I’ve processed inSAR coherence images using the SNAP software on Sentinel SLC images and was quite pleased with the results, until I compared them to the ASF coherence maps using the same Sentinel images (from the ASF Earthdata search site). The ASF images are much lower resolution but the coherence is generally much higher than mine. Does anyone know what they’ve done to do this?
I’ve attached a picture of the graph of the processes I used in the SNAP software. I tried making the coherence window as big as possible (90) and multi-looked the output but it didn’t improve the coherence, it just reduced the resolution.
Unless you want to include coherence in mapping, filtering can artificially increase the coherence value and give a false estimation of the phase quality. Of course you can achieve high coherence values (as shown above) by using large windows and strong filters but the interferometric quality of the phase won’t improve. You simply get ‘nicer’ coherence images.
Which one you use (range/azimuth or Goldstein) depends on what you want to do with the data and also the incidence angle of your image which determines the ratio between range and azimuth resolution. I personally rarely use range/azimuth filtering because it seems more complicated to me to find suitable parameters.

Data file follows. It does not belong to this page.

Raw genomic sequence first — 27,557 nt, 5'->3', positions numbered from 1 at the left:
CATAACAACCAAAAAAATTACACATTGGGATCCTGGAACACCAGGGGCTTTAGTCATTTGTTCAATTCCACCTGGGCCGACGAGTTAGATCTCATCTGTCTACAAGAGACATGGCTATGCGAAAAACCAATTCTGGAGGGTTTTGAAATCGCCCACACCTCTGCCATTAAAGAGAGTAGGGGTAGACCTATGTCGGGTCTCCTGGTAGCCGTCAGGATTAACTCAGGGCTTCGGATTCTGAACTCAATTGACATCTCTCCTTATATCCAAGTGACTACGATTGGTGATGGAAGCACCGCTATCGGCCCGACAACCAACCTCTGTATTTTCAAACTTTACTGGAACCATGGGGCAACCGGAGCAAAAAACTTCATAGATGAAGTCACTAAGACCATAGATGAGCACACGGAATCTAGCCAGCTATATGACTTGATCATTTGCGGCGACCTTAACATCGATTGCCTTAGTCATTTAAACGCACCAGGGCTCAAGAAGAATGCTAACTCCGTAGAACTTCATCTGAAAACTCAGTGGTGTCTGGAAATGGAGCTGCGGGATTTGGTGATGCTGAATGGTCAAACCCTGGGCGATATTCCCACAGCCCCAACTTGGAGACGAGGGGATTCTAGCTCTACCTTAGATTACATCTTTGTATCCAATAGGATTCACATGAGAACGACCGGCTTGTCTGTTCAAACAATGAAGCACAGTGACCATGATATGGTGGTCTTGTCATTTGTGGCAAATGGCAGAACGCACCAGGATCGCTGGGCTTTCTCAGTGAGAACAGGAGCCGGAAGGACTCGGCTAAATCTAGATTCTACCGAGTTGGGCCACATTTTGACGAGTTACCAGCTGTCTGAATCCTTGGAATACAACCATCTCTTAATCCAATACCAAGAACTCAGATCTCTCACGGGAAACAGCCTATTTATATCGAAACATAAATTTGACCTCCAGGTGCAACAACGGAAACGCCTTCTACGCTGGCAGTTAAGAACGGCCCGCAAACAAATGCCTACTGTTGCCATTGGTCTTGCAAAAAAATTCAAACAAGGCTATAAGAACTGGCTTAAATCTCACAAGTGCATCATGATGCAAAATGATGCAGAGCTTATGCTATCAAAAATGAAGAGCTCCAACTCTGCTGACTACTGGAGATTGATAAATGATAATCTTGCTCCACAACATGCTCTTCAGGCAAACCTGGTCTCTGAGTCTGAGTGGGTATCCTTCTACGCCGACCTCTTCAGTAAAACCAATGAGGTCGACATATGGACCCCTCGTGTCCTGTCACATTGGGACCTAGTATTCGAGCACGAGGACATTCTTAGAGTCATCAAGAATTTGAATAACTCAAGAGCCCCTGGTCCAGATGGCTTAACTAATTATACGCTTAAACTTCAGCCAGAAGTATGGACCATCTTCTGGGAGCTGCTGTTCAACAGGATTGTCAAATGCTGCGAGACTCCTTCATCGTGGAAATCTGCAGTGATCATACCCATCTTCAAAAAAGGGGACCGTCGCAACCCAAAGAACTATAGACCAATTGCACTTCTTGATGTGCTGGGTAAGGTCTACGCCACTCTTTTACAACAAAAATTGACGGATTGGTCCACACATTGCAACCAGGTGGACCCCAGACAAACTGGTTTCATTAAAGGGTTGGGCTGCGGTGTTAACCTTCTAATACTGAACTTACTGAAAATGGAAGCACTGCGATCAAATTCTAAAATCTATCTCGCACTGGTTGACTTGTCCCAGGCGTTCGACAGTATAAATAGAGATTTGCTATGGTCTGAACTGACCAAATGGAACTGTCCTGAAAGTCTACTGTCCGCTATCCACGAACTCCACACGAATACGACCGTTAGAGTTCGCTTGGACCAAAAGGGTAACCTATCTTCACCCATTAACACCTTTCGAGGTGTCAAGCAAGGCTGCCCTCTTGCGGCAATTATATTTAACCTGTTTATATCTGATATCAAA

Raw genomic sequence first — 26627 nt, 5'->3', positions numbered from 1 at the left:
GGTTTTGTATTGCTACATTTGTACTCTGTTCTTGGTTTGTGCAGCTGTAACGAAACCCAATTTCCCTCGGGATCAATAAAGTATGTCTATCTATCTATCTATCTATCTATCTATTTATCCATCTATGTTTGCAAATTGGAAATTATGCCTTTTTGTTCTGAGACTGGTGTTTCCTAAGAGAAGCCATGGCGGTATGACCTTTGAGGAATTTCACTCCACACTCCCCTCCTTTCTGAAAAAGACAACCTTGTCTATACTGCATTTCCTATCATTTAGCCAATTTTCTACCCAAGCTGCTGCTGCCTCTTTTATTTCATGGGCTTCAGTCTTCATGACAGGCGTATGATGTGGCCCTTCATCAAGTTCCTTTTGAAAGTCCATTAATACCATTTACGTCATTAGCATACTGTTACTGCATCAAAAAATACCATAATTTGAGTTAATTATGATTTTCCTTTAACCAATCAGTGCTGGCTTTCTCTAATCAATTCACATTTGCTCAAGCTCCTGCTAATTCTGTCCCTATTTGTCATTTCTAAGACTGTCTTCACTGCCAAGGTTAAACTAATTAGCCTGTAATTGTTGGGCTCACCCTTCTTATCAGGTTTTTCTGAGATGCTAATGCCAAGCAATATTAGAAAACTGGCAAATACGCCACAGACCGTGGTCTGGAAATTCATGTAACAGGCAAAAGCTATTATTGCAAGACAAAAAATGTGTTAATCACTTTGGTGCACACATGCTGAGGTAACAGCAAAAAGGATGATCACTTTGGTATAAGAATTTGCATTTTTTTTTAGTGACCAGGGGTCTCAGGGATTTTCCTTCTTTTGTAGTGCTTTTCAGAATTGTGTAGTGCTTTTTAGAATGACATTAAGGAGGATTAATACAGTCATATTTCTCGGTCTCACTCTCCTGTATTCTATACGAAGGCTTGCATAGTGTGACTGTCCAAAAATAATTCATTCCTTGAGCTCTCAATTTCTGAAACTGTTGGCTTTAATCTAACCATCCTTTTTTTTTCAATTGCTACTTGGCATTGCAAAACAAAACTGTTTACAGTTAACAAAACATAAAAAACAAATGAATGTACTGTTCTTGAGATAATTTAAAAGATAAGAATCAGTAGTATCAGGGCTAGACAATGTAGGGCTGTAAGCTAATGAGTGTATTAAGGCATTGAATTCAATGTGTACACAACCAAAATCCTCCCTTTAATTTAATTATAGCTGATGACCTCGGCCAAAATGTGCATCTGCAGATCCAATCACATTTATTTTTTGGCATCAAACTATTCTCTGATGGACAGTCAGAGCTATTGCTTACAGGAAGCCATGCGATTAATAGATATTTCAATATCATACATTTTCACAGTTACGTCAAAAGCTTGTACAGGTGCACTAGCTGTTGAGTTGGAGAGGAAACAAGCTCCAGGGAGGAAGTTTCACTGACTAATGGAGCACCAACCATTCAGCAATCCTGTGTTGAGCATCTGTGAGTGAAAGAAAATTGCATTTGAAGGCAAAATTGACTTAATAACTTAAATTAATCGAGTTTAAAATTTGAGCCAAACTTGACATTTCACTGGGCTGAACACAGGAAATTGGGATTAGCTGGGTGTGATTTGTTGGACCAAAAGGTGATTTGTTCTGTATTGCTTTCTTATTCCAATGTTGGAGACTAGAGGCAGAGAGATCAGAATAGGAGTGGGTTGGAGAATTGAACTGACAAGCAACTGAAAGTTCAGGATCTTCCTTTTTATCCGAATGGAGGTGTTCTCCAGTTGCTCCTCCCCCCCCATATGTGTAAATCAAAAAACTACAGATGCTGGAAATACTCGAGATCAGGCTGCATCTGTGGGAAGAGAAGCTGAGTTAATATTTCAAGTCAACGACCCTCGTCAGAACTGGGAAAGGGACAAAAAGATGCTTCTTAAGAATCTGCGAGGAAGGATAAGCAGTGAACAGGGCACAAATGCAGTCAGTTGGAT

In this case, multi-looking the coherence will reduce the spatial resolution, but probably give you more homogenous areas to work with. Makes sense to me. Depending on the scale of your agricultural fields, reducing the spatial resolution to 20 or 30 meters with multi-looking could not only reduce the amount of data, but also enhance the contrast between areas of high and low coherence.
Hello! Forrest here from the ASF SAR development team. An increase in coherence when comparing high-resolution SNAP outputs and ASF HyP3 product is actually expected. When you multi-look SAR imagery prior to interferogram generation, you introduce a positive coherence bias (see Touzi et., al. 1999: “Coherence estimation for SAR imagery”). If you are using SNAP to create interferograms with less multi-looking, then it’s expected that the HyP3 interferograms will have a higher coherence.
For those who want to dive deeper into the ASF InSAR workflow (which uses GAMMA software under the hood), here our processing code can be found in GitHub in the hyp3_gamma repository.
If you have further questions, feel free to reach to ASF at firstname.lastname@example.org